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As great as it is, is this the best tone to go with? At MarketingExperiments, we’ve spoken about the concept that “Ugly converts.” That concept really doesn’t necessarily mean that ugly pages perform better than pretty pages. Rather, we want to remind you that strategy is more important than design.

So what different tones can Response Capture test? Here are a few ideas:

TEST IDEA #1: Simple, plain layout

This page does not have a complex objective – just enter your email to receive a free whitepaper. Assuming most visitors are very qualified (i.e. they know what a PDN is and are your ideal customer), you don’t really have to do much selling.

We see a common mistake across many industries where a landing page is composed of elements that just over-complicate the objective.

For example, if you only want to know if a newspaper is delivered in your area, then your landing page only needs a headline, ZIP Code field, and button. Bulky copy, testimonials, demos, videos, images, and other fancy page elements are just not necessary.

The Washington Post is an excellent example of a simple ZIP Code entry:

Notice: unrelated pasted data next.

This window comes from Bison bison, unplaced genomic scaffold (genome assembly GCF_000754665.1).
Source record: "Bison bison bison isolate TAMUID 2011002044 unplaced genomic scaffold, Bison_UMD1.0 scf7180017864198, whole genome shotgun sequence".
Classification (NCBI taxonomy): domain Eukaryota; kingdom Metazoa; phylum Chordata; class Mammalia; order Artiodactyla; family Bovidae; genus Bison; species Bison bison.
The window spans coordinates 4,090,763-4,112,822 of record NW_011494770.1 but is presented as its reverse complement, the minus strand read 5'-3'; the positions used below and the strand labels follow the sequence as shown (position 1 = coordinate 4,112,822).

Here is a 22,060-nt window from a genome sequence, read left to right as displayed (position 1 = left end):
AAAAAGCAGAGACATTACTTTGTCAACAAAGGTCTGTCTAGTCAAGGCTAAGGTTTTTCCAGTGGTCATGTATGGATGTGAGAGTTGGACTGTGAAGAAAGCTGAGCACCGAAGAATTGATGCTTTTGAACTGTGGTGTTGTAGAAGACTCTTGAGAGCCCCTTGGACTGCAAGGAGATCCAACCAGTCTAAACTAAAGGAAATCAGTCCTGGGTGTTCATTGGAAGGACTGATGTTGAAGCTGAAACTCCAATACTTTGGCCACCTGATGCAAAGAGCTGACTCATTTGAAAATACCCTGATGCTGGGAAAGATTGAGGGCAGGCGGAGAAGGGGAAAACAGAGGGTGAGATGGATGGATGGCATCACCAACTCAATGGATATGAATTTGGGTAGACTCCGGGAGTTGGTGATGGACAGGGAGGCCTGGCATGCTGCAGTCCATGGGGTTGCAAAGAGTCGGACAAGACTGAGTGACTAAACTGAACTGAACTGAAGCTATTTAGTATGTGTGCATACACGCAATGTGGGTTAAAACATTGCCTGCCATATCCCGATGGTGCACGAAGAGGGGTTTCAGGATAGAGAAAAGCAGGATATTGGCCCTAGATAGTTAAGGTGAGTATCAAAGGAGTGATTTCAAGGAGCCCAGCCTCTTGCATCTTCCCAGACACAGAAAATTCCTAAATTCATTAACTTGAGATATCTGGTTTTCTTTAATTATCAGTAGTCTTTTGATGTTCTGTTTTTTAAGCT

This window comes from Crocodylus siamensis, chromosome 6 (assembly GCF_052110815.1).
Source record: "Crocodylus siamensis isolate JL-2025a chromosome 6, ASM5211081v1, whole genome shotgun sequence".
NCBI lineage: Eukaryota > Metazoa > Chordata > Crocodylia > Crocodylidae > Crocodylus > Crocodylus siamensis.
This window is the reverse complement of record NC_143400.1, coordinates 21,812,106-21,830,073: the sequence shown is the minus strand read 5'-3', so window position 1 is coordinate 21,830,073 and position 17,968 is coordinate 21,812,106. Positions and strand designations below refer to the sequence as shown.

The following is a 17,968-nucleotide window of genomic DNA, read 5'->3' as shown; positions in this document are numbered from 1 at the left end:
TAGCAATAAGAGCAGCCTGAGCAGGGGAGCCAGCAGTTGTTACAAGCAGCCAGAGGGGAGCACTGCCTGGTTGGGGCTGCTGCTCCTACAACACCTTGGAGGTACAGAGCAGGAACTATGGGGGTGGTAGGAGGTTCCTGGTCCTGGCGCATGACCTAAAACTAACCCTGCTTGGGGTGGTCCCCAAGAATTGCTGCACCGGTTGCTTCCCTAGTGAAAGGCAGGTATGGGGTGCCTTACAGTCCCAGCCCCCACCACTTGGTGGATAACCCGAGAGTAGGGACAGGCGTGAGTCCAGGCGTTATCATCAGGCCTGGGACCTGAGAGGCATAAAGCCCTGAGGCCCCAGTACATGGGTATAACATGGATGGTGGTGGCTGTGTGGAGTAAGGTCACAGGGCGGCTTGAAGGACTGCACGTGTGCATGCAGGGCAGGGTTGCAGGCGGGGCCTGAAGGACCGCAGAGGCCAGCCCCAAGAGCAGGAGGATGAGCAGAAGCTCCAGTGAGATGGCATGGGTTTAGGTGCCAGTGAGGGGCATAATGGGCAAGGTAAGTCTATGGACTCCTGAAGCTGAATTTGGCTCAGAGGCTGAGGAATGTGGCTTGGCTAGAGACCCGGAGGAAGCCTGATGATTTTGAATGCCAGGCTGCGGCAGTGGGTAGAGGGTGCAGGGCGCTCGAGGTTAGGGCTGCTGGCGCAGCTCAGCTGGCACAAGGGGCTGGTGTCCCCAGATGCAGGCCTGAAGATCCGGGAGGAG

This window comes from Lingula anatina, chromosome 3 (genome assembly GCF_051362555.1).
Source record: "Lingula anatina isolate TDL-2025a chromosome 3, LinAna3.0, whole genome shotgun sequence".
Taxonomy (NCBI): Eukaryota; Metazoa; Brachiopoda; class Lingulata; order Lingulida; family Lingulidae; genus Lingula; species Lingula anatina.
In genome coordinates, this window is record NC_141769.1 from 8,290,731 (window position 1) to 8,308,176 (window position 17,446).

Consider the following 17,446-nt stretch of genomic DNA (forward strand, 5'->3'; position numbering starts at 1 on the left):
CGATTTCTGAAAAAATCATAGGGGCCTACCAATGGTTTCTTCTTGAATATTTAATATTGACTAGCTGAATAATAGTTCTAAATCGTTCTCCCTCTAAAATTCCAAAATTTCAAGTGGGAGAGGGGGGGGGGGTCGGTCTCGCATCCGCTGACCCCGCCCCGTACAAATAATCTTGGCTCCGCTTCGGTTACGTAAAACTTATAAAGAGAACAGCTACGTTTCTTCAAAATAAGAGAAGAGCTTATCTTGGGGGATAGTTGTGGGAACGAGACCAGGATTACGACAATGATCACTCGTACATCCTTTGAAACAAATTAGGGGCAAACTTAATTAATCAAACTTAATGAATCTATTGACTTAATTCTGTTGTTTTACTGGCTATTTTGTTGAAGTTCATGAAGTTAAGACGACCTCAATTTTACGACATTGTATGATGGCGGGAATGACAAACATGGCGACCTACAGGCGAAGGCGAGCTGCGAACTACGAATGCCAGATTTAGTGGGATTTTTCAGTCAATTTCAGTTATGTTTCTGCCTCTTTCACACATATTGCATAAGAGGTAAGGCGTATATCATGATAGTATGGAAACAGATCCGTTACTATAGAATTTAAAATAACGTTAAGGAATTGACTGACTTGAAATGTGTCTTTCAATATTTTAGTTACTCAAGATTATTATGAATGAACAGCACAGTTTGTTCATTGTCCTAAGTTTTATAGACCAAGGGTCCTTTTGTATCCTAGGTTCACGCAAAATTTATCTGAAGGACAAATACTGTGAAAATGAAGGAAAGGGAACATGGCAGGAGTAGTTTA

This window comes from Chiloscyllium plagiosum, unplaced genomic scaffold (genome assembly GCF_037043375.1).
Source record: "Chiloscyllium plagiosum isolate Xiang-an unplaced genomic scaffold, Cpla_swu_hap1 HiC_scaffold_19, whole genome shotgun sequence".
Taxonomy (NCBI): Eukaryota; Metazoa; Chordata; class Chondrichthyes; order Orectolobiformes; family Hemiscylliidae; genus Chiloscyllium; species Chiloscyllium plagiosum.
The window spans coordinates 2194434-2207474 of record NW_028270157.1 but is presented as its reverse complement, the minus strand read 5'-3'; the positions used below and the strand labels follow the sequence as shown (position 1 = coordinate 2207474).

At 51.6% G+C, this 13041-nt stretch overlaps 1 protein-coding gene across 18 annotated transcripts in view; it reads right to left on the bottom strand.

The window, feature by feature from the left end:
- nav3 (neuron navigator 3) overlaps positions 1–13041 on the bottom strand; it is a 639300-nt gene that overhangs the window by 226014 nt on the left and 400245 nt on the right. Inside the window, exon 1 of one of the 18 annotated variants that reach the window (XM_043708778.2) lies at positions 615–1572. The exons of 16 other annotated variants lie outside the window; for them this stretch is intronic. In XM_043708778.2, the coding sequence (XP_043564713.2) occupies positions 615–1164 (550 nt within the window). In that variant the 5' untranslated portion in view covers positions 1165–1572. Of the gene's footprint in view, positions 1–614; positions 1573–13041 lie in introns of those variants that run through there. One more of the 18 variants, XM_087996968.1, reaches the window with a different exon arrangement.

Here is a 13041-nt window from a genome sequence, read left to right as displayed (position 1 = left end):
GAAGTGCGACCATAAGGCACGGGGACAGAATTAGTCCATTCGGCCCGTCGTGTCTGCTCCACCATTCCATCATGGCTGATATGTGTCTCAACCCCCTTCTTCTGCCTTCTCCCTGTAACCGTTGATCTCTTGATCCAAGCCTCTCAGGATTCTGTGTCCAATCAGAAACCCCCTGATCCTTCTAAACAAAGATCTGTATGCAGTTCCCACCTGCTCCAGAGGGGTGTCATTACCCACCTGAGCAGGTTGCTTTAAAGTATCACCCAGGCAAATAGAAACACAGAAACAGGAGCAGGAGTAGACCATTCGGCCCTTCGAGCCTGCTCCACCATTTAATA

wp

Compare this to the New York Post:

nyp

I just want to find out if you deliver to my area. I don’t need to know about the top columnist or the Page Six gossip section.

This applies for companies that provide free quotes for insurance or a similar service. A visitor just wants to enter a few pieces of information and see a number. Putting layers of clutter in their way just creates friction.

To summarize, I would test a page that has the following:

    • A non-descript background
    • Simple headline: “Download your free report on PDN Simulation”
    • Sub-headline: “Tell us where to send the report”
    • Email field
    • Button

Just make it as simple as possible.

TEST IDEA #2: Report style

So if someone clicks through, we know we have their interest. They are ready to read about PDN Simulation (must be a page turner!). Then give them what they want right away.

Upon landing, visitors could see a page that looks like a report. Here’s one I found quickly from Google Research:

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report

They clicked through with the expectation of seeing a report, and that’s what you have given them with this treatment. Get them engaged right away. Provide an abstract or first couple of paragraphs, then place a call to action to “download the full report.”

Just make sure that you clearly communicate that the whitepaper is free because this treatment strategy communicates much more value than the others. The report style has more of a high-brow, university type of tone – which isn’t always free. It may work or it may not, but the idea is to test.